As we are particularly interested in mobile usage in Africa and the way it has transformed people’s lives, we have conducted a short mobile survey focusing on mobile Internet usage in Kenya. The results showed that for 20% of Kenyan mobile users, the mobile phone is the only possible way for them to access the Internet. This increases to 25% for those living in rural areas.
In our latest mobile research poll we asked a series of questions about what British people thought about Europe and the crisis it faces.
Interesting geographical map from the Economist, forecasting worldwide GDP growth in 2013. The forecast shows the outlook for economic growth in the West is looking very bleak in contrast to developing markets.
China’s e-commerce market racked up 1.3 trillion RMB ($190 billion USD) worth of transactions in 2012, according to a report by the China Internet Network Information Centre (CINIC) a massive increase of 66.5% over 2011's total.
We’re getting more clients asking us to provide them with instant responses to current topical questions. Mobile is great for returning data quickly and reporting results instantly. We recently asked some questions about the controversial former British Prime Minister Margaret Thatcher, and within an hour we had over 200 responses. The results show that even in her death she has divided the British nation about her funeral arrangements.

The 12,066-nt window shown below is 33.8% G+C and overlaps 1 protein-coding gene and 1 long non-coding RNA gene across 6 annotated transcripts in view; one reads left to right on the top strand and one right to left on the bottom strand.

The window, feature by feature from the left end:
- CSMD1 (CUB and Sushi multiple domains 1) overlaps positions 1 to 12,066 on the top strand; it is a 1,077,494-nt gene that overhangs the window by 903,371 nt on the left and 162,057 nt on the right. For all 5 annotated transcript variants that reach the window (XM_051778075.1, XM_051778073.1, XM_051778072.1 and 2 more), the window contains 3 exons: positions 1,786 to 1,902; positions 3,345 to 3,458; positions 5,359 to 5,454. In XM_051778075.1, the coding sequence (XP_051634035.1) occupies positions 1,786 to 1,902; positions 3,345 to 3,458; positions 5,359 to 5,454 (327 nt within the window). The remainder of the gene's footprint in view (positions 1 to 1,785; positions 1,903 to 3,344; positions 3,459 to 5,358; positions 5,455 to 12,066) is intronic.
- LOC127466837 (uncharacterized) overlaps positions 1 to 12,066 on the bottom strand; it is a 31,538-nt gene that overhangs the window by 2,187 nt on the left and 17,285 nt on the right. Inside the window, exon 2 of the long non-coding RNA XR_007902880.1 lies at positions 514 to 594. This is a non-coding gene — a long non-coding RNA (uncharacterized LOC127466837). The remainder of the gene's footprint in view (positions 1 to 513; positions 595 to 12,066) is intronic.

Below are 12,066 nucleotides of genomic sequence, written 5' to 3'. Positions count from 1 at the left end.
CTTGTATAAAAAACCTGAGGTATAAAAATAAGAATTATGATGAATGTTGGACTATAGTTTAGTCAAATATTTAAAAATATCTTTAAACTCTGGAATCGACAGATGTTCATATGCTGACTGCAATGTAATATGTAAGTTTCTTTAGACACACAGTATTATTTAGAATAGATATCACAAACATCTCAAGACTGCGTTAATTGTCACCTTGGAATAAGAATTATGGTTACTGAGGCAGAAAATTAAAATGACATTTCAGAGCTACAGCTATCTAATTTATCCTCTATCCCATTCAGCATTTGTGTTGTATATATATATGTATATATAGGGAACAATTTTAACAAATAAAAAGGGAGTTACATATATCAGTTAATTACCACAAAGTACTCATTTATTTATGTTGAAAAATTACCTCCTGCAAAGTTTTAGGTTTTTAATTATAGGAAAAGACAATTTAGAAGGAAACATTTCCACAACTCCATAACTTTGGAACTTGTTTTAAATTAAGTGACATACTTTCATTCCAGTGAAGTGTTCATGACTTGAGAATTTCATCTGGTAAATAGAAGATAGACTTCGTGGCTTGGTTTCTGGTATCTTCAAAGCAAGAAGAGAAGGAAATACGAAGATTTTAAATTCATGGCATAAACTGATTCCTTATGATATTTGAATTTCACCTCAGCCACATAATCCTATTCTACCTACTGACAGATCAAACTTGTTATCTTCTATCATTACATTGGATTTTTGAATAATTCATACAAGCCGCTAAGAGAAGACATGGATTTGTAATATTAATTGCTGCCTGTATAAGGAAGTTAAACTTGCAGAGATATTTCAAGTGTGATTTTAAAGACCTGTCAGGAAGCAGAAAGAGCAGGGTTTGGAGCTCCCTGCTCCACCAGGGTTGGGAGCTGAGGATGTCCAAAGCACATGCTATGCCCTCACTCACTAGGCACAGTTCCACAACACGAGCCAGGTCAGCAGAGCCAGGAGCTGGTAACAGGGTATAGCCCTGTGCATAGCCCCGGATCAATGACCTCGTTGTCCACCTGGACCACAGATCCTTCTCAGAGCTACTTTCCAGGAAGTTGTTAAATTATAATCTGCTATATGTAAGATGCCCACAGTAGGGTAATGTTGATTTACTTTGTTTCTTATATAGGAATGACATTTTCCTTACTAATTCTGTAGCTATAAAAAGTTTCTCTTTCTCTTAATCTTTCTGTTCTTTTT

In less than 20 years we will have sensors inside us monitoring the best time to wake us up, diagnostic mobile apps that scan our bodies to reveal any health problems and haptic devices embedded in our shoes, which will give us a gentle pinch to remind us we’re running late for a meeting. But it's in the developing markets where the digital revolution will have the most profound impact.
Following on from our ‘Visualise how people grocery shop in developing markets’ blog post, where we asked people around the world to take pictures of their grocery shopping, Peter Wenham a market researcher who lives and works in Shanghai, has sent us his shopping pictures along with his observations and experiences of grocery shopping in China.
The big technology giants are all rumoured to be working on the next big device trend - wearable technology. This is because there is a line of thinking that the Smartphone era will perish almost as quickly as it began. Just as the Smartphone killed the flip phone, and the iPad is killing the traditional PC, some new technology is going to come along and kill the Smartphone.
The global financial crisis has brought into sharper focus the long-term shift in economic power towards the developing world. Global consumer product companies are embracing this underlying trend and the mantra of reaching the next one billion customers in emerging markets.
We are starting to see a considerable need for mobile research panels and have doubled the business year on year. It is fantastic to welcome three new team members who bring a wealth of experience from the research sector and who have worked for high growth companies. But most importantly they are nice people who we will all enjoy working with.